View Single Post
Old 05-16-2012, 09:38 AM   #9
Delano
Rookie
 
Join Date: Jan 2010
Posts: 184
Default

Quote:
Originally Posted by myusername View Post
Get the Star, Don't get the lite, unless you are too weak to lift 45 pounds. It's less battery life. I know you are thinking that 2 hours should be enough. But that might be an average battery life per session. Cranking up the MPHs and having the oscillator going my heavy duty battery doesn't last the 4- 6 as advertised. The 2 button remote is worth it. I bought 1.5 years ago and it seems prices have gone up a bit with the improving economy, but when I did my research silent partner had the most features for the least money. Treeton X Balls are the best practice balls all the others feel like you are hitting rocks.

Love my ball machine and I love my one handed back hand since I got my ball machine.

Tom
I have the lite. It's the cheapest thing available, and it's definitely a good machine. It will send you just as good a feed as anything out there. The difference between the SP lite and the more expensive machines is features (some of which I'll admit would be nice to have).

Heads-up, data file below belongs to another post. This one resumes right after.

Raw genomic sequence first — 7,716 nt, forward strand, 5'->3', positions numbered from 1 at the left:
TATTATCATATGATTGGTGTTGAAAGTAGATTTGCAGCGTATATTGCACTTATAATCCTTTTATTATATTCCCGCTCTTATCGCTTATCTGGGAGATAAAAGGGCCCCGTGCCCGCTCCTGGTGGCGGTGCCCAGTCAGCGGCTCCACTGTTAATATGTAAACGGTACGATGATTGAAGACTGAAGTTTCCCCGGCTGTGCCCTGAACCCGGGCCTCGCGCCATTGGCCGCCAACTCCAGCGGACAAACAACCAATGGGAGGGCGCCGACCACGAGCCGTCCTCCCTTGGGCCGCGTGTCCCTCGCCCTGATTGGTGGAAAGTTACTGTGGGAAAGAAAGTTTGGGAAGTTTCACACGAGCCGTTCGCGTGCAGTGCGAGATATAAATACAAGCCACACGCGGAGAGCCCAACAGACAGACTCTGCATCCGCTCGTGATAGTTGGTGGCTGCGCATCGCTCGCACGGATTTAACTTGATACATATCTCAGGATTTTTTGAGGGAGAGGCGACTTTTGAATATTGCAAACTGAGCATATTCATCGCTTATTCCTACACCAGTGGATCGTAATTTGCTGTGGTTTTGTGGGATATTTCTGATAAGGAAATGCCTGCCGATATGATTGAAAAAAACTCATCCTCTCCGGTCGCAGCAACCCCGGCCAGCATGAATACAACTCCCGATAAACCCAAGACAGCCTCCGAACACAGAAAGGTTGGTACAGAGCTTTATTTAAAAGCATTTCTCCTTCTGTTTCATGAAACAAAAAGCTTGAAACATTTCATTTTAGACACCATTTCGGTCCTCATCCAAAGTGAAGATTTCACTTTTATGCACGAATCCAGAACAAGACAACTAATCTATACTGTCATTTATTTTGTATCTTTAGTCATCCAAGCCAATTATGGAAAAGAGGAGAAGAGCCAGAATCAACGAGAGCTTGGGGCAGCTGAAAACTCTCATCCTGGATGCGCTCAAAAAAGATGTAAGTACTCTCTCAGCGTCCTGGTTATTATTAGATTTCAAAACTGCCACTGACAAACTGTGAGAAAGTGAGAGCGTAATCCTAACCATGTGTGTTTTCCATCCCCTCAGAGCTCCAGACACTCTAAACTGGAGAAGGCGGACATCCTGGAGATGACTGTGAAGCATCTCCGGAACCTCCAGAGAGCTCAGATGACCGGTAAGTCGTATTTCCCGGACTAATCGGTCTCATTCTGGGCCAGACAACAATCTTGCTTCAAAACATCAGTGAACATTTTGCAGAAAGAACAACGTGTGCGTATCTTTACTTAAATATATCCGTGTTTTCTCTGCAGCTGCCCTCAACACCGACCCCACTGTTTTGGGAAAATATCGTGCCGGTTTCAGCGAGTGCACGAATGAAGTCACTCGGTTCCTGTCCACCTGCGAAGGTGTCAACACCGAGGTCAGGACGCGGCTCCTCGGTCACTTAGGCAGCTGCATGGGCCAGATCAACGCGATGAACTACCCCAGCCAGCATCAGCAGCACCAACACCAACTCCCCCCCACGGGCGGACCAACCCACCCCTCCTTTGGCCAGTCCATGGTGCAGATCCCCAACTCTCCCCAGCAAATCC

I actually consider the smaller battery to be an asset. I tend to use the machine on public courts, which means I have to haul it around a lot. You can buy replacement batteries for about $30, and only the smaller batteries can be replaced without opening up the machine. This means you can buy an extra battery or two and charge them up externally if you think you occasionally want more hitting time, but keep the machine light if you're only going for a short hit. This works for me, but wouldn't for everyone - if you usually need a longer battery life, though, you'll want the heavy duty version.

The remote would be nice, but the real feature that distinguishes the expensive ball machines from the sp lite is "vertical oscillation." With the sp lite, you tilt the machine to the angle you want, then set the spin and pace (which can be impressive with this machine). Beyond that, your options are "horizontal oscillation" (ie., the machine goes back and forth shooting balls to different sides of the court) or no oscillation (ie., the machine doesn't move and shoots to the same spot over and over). "Vertical oscillation" (which the sp lite doesn't have) means that the machine can feed short and long as well, as well as (for the high end machines) varying the spin. Obviously, this opens up more options for practice.

A machine with "vertical oscillation" and the ability to randomly change spin puts you into a completely different price range and will run you a couple of grand or more, from what I've seen. I'd like them, but it's a lot of dough. Even without it, my SP Lite has definitely helped my game, I'd recommend it if you're looking for a relatively inexpensive ball machine.

Last edited by Delano : 05-16-2012 at 09:44 AM.
Delano is offline   Reply With Quote